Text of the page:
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Adding a Contract Summary to the Event Communications Center

When we launched the ECC project, we thought that our initial work would define some standard forms that would be of use to other event planners. As soon as we started we realized that the first information that is available to the event planner is the contract with the venue for the event. Buried in this contract are the essential business metrics and terms for the event, intermixed with a lot of legal terms and disclaimers.

So the first document we decided to implement on the ECC is the Contract Summary. Google Sites allows you to store both scanned images of the original documents (see “Attachments” at the bottom of the page) as well as a spreadsheet that captures the information that is essential for your event.
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Building a Mobile Attendee Portal

One of the hottest topics in the events industry today (other than social networking) is the use of mobile applications for conferences and events. This post is the first in a series that will describe how to use an Event Communications Center (ECC) to drive mobile applications for conferences and events.
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ECC Now Supports Page Level Permissions

As of last Friday, August 18, Google Sites now supports Page Level Permissions (see Better control in Google Sites with Page Level Permissions). For planners looking at using Google Sites to create an Event Communications Center, this is great news! Why do I say this?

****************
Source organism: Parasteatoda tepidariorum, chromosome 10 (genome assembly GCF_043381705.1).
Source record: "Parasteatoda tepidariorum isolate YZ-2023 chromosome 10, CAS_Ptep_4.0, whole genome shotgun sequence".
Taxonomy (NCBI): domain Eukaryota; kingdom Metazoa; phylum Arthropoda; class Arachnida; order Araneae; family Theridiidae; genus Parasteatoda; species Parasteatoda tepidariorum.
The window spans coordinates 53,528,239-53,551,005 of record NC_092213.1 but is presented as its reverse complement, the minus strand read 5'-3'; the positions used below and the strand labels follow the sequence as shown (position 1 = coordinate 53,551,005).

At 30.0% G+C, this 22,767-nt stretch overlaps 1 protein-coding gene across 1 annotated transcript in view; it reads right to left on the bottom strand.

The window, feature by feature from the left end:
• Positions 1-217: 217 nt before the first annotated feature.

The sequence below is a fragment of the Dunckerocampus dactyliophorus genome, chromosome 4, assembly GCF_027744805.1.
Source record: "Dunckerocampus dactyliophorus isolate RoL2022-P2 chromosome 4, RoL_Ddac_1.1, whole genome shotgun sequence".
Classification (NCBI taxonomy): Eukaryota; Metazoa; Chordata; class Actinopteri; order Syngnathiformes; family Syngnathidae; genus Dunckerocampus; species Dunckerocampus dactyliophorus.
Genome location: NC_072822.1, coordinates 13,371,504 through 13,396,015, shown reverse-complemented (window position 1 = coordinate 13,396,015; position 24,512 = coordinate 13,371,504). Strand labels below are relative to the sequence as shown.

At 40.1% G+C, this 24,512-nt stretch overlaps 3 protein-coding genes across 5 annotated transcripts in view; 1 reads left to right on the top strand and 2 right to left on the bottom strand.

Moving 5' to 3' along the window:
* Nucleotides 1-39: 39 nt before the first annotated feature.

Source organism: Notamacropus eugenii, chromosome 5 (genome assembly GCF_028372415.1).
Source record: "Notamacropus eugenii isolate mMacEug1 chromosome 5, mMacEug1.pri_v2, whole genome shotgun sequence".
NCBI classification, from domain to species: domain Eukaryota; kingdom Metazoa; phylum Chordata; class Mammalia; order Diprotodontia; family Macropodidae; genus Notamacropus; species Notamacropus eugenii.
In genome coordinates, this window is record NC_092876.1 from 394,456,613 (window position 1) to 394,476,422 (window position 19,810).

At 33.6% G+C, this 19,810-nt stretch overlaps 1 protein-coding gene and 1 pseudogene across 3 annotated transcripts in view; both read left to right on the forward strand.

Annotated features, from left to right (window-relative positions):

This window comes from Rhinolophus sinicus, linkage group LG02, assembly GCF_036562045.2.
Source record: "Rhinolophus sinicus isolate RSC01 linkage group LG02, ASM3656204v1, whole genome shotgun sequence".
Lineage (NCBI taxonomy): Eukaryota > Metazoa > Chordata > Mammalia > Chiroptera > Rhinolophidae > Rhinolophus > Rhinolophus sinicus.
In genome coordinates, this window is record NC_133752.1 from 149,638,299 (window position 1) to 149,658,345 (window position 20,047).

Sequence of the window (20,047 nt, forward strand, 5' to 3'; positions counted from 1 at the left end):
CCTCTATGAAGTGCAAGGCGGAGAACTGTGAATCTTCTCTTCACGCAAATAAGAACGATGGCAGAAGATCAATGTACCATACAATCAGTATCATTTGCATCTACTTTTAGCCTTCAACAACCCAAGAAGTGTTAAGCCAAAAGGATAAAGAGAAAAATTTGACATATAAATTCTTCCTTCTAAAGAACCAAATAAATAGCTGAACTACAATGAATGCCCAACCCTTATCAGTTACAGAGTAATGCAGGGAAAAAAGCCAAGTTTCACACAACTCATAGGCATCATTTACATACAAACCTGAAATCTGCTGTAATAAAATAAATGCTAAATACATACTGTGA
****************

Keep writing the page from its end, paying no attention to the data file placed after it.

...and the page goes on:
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Event Communications Center Demo Now Live

As discussed in our last post, our goal is to provide a community driven Event Communications Center (ECC) demonstration site to allow event planners to see the evolution of this idea, and to provide feedback as the ECC project moves forward. We are happy to announce that the initial implementation of the Demo Event ECC is now live! You can see it at: http://demo-event.meetingplannertoolkit.com.
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Introducing the Event Communications Center

Events are complex, and the information that event planners need to collect and have at their fingertips is equally complex. When we first started looking at providing a set of tools for event planners, we were thinking about tools that would serve a particular purpose. The more we looked into it, the more we came to realize that to be really useful, the tools need to fit into an overall system that provides structure for the event. This resulted in the initial post to the Meeting Planner Toolkit blog about using Google Sites as an event project management system. Since then we have looked into such a project in more detail, and we realized that there is really something very interesting here. It was then that we conceived of using Google Sites to build an Event Communications Center.